Cooling Solutions

Published Date
01 - Jun - 2005
| Last Updated
01 - Jun - 2005
Cooling Solutions
I could blame it on the Greenhouse effect, but I am not an environmentalist! Anyone who uses a PC and claims to be an environmentalist is fooling himself. But I am digressing even before getting to the point (and that is a first even for me!).

Problem is, the heat is getting to me-and the evidence is pretty clear. Which brings me to this month's topic-cooling solutions.

I hate summers. The heat and humidity drain me completely, and at times leaves me wondering what life in Rajasthan would be like. It is this time of year that I take the maximum care of my PC too-a ritual I started because I've lost too many PC components during the summers. My experience apart, lately, my mailbox has been bombarded with requests for cooling solutions, and I thought this was the best time to address the heating problems so many face.

In PCs, air is used as the medium for transferring heat from the components to the atmosphere. In fact, until some years ago, liquid cooling for PCs was unheard of, and only recently has liquid cooling emerged as an effective alternative to traditional methods.

To achieve maximum cooling efficiency, you need to manage on the macro (system) as well as micro (component) levels. The perfect synergy between system and component cooling leads to the best overall cooling of your PC.

When it comes to system-level cooling, a lot depends of the PC case (cabinet) you buy. I have often received letters where users say they have two-fan cabinets, but the cooling is not up to the mark. The culprit is often the types of fans and their placement in the case.

Most cabinets in the market today have provision for 80 mm fans-one at the front lower bottom and other at the rear. Instead of opting for such cases, consider a case with provision for one 120 mm fan at the rear. These fans run at a lower speeds, but dispel a high volume of air and so, in general, are more efficient than the faster-spinning 80 mm fans. Moreover, with the launch of the new Prescott-core Pentium IV processors, Intel has recommended changes in the case design, and these cases are called 38 degree cases. There are ducts on the side panel that open straight on the top of the processor and the graphics card for better cooling.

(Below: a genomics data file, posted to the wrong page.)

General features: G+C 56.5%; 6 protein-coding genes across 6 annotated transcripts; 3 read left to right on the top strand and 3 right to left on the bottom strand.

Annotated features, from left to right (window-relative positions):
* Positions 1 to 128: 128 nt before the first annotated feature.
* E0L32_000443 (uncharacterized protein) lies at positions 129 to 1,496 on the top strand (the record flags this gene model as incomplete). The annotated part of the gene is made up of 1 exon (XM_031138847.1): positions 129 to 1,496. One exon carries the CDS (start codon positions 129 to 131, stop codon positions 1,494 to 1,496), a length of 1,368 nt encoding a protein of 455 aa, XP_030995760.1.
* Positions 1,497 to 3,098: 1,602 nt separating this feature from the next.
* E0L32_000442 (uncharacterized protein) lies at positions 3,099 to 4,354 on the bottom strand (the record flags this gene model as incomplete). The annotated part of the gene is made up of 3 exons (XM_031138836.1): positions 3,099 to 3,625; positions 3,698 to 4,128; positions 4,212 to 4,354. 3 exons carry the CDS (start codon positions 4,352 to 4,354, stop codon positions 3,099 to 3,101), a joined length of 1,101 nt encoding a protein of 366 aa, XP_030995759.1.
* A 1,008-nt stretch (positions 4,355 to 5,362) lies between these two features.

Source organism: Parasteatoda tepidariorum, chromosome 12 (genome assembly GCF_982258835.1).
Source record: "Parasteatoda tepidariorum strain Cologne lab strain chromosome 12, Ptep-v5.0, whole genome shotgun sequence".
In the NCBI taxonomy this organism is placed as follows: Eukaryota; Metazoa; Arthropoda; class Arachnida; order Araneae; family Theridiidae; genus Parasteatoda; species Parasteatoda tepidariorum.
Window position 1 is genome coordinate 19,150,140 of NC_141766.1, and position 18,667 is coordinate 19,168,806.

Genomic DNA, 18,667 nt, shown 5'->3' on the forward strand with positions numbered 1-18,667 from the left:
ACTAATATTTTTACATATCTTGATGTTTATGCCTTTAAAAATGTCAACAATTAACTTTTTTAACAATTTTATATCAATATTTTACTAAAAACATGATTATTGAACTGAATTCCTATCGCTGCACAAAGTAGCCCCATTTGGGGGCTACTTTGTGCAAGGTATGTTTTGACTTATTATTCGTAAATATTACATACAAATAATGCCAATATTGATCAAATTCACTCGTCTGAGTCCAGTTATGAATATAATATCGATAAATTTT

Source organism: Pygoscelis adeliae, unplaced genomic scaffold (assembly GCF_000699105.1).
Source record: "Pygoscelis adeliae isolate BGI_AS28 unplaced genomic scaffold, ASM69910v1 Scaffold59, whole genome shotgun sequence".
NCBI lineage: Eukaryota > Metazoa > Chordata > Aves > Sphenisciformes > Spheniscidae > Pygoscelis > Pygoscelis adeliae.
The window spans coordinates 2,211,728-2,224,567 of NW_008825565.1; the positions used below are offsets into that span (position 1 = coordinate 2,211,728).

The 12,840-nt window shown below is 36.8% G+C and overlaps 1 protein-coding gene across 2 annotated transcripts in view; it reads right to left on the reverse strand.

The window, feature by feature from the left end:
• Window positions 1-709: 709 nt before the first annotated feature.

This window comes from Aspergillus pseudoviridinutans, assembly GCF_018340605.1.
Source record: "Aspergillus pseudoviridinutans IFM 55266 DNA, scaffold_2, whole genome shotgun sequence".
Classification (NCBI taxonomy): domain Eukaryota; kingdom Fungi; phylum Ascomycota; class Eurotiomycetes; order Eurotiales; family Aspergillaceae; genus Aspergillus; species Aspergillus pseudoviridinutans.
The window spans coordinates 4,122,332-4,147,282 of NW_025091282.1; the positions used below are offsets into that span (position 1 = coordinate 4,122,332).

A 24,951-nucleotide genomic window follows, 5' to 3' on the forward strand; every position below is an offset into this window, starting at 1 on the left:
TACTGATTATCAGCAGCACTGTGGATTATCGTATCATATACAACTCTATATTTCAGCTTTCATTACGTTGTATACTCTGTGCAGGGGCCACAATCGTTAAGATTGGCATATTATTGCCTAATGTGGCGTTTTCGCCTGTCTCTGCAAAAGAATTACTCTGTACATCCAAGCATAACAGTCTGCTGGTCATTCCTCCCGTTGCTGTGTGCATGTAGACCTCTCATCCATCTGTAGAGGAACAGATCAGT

Not many vendors sell them except for those made by Antec and VIP. Cabinets from these brands are expensive and not for the average user.

However, commonly available brands such as Mercury and iBox have also introduced some good models. Mercury has two series-the KOB and the KM. If you are buying a new PC, I would recommend the new KM series; it conforms to Intel's recommendations. So what if it does not have 120 mm fans?

iBox, too, has the i531 model specifically made in keeping with Intel's recommendations. Zebronics is a popular brand in south India, and has some good models. Such cases, though, will set you back by around Rs 1.5K. Although manufactured conforming to Intel's specs, they work great with AMDs too!

Gamers, though, with high-end processors and graphics cards (nVidia 6800 GT), have no option but to spend that extra cash on an Antec  case.

On the component level, the processor, graphics card and PSU dissipate significant amounts of heat as compared to the other components.

Processors are generally provided with a heat sink-fan combo (HSF), and can take care of heating issues under standard working conditions. However, if you overclock the processor, you might need some help keeping the temperature under control.

For processors, three types of solutions are available-the first is the standard HSF, but with better heat conducting materials such as copper in place of aluminium alloy. Such solutions are available from Thermaltake, Cooler Master, AVC and others, and are generally in the range of Rs 1K to Rs 1.5K.

To further improve thermal conductivity, manufacturers introduced a heat pipe-a pipe containing coolant-between the fins of the HSF. Such solutions cost upwards of Rs 2.5K.

The third type are the liquid cooling kits from Thermaltake and Cooler Master. Here, a small pump drives water (or coolant) between a copper block and a radiator. Liquids are more efficient in conducting heat and hence, better cooling is achieved via these kits. Such a kit could set you back by Rs 8.5K. Unfortunately, there are very few shops dealing in such specialised products and hence, the best way to get them would be by importing them.

There are liquid cooling kits available for graphics cards too, but they are extremely rare in the Indian market.

As for PSUs, just buy a good-quality one-it will come with two fans that will keep the heat under control.

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